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class DbClient {
private String host;
private int port;

public DbClient(String host, int port) {
this.host = host;
this.port = port;
}

public Result execute(String query) {
//Some code
}

public static DbClient createLocalClient() {
return DbClient('localhost', 5432);
}
}

The Method Intersection

Programmers love to use inheritance as a means of code reuse. It’s a conditioned process for many: you write two classes, only to realize that they use many of the same methods in their implementation, and so you create a super class with those common methods, from which they both inherit. Though this is effective in reusing code, it too often results in an ambiguous type hierarchy. What’s more, over time this common superclass will grow with more and more methods that have less and less to do with each other, until the superclass becomes a bloated and unmanageable wreck. Far and away the most common place I see this is in test suites:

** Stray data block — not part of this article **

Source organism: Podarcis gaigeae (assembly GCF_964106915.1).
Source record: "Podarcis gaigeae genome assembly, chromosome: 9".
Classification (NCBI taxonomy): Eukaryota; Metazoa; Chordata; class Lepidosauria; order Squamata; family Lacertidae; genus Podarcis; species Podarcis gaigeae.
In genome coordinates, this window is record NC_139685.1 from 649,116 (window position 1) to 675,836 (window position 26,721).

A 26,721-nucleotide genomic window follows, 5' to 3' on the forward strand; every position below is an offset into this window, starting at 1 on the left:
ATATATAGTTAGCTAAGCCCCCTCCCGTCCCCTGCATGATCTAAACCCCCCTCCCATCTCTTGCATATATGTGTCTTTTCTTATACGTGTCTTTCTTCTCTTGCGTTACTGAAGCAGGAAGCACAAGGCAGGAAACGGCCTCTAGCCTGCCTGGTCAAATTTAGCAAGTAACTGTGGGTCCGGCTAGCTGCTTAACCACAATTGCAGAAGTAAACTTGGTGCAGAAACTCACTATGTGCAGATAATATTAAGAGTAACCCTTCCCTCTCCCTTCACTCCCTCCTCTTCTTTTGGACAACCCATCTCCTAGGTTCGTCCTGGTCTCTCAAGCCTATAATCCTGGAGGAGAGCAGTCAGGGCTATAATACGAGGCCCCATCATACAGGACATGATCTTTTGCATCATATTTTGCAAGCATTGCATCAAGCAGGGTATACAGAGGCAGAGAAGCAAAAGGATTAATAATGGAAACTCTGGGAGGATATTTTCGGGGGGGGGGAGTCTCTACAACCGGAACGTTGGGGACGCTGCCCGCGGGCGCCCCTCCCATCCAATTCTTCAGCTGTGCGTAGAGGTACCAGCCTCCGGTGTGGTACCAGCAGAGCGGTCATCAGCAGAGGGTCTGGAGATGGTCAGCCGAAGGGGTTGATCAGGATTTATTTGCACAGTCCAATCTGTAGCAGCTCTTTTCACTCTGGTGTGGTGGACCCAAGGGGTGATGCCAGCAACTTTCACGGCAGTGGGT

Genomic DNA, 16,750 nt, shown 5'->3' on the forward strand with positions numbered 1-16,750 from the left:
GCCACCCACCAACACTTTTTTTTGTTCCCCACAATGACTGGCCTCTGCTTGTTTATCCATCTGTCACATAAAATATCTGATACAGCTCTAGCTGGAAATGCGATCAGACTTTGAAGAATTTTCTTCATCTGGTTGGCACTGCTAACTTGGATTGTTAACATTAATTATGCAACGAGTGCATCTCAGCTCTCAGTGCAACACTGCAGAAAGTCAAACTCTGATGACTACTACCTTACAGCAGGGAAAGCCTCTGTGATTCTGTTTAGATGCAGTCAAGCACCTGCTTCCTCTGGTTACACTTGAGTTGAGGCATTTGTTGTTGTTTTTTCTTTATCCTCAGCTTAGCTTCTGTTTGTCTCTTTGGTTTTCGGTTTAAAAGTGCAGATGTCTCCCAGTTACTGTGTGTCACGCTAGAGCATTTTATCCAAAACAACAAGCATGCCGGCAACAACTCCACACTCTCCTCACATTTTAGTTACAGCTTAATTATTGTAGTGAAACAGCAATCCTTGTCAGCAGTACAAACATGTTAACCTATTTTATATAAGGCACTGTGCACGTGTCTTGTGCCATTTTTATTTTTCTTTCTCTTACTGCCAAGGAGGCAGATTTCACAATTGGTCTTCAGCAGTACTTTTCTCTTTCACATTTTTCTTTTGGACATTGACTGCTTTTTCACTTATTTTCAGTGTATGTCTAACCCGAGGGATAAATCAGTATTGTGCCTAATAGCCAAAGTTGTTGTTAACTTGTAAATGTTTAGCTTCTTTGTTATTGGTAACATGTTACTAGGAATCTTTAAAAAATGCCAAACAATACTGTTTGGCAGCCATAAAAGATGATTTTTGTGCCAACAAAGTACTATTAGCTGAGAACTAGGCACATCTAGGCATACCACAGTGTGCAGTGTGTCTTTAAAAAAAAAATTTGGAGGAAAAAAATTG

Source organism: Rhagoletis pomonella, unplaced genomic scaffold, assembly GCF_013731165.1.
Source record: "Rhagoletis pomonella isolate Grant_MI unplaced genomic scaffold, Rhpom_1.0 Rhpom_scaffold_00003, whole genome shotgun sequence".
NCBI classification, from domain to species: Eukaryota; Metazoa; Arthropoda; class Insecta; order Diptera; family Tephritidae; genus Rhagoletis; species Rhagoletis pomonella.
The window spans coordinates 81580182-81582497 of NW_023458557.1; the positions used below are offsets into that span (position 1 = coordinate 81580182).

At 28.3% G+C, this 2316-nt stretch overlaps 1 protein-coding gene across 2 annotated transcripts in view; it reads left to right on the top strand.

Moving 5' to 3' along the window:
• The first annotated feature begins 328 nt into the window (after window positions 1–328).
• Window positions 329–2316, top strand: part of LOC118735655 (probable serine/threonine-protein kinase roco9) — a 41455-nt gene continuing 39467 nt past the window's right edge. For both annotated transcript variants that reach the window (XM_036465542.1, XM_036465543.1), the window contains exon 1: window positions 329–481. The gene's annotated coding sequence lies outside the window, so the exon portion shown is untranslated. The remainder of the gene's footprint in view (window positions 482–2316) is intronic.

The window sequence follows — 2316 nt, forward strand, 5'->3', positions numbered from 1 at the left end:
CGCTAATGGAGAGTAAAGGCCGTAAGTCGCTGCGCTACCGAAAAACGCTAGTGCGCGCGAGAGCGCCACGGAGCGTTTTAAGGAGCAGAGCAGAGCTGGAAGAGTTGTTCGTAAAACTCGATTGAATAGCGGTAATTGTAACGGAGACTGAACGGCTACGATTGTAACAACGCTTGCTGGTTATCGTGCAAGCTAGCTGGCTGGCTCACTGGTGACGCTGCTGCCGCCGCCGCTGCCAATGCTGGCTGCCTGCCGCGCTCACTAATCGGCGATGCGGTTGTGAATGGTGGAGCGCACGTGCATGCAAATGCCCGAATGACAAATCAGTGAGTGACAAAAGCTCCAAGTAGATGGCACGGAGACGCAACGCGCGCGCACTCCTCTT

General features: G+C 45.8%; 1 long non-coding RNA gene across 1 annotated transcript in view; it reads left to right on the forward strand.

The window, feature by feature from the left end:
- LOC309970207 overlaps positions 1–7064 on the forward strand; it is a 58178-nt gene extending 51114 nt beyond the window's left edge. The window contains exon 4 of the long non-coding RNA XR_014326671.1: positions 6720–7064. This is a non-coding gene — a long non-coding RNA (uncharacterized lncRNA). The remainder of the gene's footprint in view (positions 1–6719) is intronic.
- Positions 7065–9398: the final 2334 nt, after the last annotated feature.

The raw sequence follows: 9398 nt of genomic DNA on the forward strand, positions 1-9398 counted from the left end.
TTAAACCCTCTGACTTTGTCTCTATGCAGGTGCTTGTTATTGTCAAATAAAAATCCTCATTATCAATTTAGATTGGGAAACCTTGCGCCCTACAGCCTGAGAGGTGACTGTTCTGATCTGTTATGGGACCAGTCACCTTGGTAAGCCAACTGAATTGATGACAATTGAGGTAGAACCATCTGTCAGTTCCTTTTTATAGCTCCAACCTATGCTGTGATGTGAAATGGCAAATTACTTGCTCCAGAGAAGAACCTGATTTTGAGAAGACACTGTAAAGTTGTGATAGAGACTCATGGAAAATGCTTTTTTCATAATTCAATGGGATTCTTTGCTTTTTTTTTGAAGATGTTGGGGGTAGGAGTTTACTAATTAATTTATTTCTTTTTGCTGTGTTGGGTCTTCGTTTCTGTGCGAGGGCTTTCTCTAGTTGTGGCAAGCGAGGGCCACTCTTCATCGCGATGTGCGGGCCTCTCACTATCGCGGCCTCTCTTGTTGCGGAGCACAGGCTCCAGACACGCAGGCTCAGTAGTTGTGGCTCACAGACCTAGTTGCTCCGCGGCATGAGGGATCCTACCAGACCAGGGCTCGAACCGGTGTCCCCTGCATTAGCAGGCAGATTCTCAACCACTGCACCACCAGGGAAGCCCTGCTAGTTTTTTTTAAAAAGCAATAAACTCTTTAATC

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class ApiTest {
boolean assertEquals(Object expected, Object actual){}
boolean assertTrue(Object actual){}
boolean assertNotNull(Object actual){}
boolean getApiClient(){}
...
}

class SomeApiTest extends ApiTest {
@Test
void testApiCall() {
String testUrl = "someurl";
ApiClient client = getApiClient();
Response response = client.makeRequest(testUrl);
assertEquals(response.status, 200);
}
}

At first glance this seems like a valid use of inheritance. SomeApiTest is most certainly a type of ApiTest. But this turns out only to be true in words. Practically speaking, SomeApiTest has no interface in common with ApiTest, it’s simply using the methods of ApiTest as helper methods. The type hierarchy here is meaningless.

The solution here fortunately is straightforward, one can just use a utility class with static methods, or add helpers as members of the test class.

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class Assertions {
static boolean assertEquals(Object expected, Object actual){}
static boolean assertTrue(Object actual){}
static boolean assertNotNull(Object actual){}
...
}

class ClientUtil {
static ApiClient createApiClient(){}
...
}

class SomeApiTest {
@Test
void testApiCall() {
ApiClient client = ClientUtil.createApiClient();
Response response = client.makeRequest();